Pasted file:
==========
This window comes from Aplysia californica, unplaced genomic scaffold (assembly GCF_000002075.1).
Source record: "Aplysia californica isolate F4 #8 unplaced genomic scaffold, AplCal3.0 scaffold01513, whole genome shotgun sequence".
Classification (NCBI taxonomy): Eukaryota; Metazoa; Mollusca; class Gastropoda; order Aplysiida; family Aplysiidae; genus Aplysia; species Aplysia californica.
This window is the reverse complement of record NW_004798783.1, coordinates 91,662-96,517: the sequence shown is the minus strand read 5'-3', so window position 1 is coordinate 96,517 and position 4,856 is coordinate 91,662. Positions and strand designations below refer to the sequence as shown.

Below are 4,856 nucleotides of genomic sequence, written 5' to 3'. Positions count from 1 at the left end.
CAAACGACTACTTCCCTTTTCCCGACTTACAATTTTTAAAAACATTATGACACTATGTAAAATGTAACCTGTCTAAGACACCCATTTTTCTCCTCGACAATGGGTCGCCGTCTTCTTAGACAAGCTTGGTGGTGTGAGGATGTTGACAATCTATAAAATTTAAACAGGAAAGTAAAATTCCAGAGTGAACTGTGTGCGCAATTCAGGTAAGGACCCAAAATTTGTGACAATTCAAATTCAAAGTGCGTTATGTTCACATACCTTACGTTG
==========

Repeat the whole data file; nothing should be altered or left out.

This window comes from Aplysia californica, unplaced genomic scaffold (assembly GCF_000002075.1).
Source record: "Aplysia californica isolate F4 #8 unplaced genomic scaffold, AplCal3.0 scaffold01513, whole genome shotgun sequence".
Classification (NCBI taxonomy): Eukaryota; Metazoa; Mollusca; class Gastropoda; order Aplysiida; family Aplysiidae; genus Aplysia; species Aplysia californica.
This window is the reverse complement of record NW_004798783.1, coordinates 91,662-96,517: the sequence shown is the minus strand read 5'-3', so window position 1 is coordinate 96,517 and position 4,856 is coordinate 91,662. Positions and strand designations below refer to the sequence as shown.

Below are 4,856 nucleotides of genomic sequence, written 5' to 3'. Positions count from 1 at the left end.
CAAACGACTACTTCCCTTTTCCCGACTTACAATTTTTAAAAACATTATGACACTATGTAAAATGTAACCTGTCTAAGACACCCATTTTTCTCCTCGACAATGGGTCGCCGTCTTCTTAGACAAGCTTGGTGGTGTGAGGATGTTGACAATCTATAAAATTTAAACAGGAAAGTAAAATTCCAGAGTGAACTGTGTGCGCAATTCAGGTAAGGACCCAAAATTTGTGACAATTCAAATTCAAAGTGCGTTATGTTCACATACCTTACGTTG